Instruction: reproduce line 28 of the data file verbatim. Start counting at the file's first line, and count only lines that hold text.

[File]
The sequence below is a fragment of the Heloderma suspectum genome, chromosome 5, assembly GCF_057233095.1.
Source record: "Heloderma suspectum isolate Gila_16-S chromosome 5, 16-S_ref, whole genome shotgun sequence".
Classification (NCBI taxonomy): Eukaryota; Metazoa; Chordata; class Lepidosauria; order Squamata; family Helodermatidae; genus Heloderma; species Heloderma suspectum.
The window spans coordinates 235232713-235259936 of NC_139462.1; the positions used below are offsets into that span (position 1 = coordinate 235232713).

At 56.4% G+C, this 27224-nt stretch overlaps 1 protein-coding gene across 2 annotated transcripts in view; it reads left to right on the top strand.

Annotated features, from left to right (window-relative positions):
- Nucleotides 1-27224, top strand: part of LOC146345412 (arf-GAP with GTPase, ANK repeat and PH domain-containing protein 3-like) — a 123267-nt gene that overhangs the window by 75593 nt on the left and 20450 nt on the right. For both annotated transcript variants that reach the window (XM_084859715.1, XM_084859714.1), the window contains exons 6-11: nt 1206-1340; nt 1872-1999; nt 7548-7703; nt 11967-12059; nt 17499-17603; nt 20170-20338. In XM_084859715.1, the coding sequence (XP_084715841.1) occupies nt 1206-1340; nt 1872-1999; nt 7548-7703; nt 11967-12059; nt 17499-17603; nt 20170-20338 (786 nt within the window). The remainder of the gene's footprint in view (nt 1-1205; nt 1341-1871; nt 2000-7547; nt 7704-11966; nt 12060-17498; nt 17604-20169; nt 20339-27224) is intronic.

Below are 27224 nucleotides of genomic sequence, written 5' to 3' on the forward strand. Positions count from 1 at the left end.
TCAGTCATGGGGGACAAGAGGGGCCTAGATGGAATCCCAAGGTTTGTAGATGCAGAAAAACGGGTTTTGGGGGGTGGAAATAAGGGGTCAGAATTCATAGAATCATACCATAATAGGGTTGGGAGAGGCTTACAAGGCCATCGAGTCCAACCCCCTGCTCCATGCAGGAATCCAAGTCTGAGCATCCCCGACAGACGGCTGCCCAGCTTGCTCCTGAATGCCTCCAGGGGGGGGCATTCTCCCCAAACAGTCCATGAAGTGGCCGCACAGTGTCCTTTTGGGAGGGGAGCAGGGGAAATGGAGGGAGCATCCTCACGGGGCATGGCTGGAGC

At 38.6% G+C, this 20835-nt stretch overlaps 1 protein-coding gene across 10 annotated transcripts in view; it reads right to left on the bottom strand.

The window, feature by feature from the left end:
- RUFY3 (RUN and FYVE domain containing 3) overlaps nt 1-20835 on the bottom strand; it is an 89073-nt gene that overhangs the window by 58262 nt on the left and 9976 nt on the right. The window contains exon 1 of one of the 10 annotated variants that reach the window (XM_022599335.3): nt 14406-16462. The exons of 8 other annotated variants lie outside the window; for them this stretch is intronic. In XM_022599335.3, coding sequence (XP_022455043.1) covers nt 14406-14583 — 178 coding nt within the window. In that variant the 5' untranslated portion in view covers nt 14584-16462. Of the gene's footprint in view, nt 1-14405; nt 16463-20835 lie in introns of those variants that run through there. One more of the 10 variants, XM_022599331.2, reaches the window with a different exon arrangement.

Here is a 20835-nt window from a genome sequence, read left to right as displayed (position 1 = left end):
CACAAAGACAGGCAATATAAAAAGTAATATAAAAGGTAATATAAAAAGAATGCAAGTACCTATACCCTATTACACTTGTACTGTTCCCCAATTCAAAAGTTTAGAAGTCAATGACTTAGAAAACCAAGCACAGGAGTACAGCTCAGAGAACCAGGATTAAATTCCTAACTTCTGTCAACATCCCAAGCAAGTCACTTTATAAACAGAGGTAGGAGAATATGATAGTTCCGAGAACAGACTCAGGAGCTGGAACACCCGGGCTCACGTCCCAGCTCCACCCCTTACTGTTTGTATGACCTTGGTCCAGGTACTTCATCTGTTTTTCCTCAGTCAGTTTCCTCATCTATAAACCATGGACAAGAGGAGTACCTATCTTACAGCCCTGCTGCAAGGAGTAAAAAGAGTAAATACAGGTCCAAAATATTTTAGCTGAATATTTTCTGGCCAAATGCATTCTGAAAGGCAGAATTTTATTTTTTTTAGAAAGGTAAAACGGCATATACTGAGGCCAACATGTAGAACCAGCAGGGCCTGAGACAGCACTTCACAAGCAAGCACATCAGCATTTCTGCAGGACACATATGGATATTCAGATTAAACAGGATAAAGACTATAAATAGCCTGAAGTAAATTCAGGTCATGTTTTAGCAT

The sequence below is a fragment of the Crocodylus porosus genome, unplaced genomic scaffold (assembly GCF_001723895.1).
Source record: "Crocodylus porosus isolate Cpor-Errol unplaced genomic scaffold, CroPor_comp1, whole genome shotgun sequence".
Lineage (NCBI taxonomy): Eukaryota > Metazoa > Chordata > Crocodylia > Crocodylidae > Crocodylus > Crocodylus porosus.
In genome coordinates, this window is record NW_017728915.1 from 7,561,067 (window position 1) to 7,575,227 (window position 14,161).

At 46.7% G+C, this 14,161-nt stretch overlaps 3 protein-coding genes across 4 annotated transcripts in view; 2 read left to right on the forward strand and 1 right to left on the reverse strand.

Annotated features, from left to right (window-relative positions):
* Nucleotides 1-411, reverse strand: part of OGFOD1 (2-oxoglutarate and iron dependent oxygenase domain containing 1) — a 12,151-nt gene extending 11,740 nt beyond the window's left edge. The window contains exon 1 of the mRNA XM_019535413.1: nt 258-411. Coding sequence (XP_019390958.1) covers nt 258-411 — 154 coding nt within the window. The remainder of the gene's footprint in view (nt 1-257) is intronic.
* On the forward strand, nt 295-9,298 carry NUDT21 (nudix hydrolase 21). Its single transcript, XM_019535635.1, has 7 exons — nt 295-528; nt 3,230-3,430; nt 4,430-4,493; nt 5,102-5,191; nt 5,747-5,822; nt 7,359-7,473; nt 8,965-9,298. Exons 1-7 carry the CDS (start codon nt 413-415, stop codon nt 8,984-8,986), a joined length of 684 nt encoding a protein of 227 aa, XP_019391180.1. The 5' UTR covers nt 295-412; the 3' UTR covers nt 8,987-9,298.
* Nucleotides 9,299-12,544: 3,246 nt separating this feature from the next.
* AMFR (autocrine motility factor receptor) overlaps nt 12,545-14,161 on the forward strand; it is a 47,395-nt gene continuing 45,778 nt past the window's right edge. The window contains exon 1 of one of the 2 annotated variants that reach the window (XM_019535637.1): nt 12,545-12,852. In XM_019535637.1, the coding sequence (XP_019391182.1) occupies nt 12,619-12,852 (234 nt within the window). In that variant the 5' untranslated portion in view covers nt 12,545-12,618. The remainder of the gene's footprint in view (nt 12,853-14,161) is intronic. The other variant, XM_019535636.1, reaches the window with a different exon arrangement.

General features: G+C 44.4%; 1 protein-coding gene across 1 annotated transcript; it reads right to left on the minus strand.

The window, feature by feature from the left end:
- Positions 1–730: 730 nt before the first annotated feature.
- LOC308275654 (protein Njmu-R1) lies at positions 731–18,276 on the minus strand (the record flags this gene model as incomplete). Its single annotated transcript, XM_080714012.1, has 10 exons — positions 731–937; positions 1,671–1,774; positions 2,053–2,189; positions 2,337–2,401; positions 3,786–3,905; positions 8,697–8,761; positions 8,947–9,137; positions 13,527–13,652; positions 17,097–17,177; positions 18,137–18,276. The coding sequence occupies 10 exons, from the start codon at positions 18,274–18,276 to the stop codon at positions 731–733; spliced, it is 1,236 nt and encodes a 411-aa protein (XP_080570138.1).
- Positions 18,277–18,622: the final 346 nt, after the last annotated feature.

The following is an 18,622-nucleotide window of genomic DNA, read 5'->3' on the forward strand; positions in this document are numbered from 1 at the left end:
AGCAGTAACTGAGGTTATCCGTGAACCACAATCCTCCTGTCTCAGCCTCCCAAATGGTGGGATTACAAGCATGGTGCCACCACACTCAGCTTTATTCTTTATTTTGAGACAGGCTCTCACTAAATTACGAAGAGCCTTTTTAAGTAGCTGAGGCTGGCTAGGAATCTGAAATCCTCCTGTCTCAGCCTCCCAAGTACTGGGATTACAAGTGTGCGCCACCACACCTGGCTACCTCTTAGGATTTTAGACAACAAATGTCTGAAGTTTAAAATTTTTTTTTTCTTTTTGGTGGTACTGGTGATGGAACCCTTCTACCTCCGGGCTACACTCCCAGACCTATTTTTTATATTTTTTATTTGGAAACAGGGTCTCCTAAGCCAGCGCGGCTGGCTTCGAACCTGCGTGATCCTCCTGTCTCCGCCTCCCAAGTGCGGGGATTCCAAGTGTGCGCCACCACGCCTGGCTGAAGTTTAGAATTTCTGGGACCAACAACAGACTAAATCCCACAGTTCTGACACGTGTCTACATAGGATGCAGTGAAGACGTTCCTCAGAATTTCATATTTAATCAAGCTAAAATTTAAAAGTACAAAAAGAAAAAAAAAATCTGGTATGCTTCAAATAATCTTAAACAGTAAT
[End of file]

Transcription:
- LOC308275654 (protein Njmu-R1) lies at positions 731–18,276 on the minus strand (the record flags this gene model as incomplete). Its single annotated transcript, XM_080714012.1, has 10 exons — positions 731–937; positions 1,671–1,774; positions 2,053–2,189; positions 2,337–2,401; positions 3,786–3,905; positions 8,697–8,761; positions 8,947–9,137; positions 13,527–13,652; positions 17,097–17,177; positions 18,137–18,276. The coding sequence occupies 10 exons, from the start codon at positions 18,274–18,276 to the stop codon at positions 731–733; spliced, it is 1,236 nt and encodes a 411-aa protein (XP_080570138.1).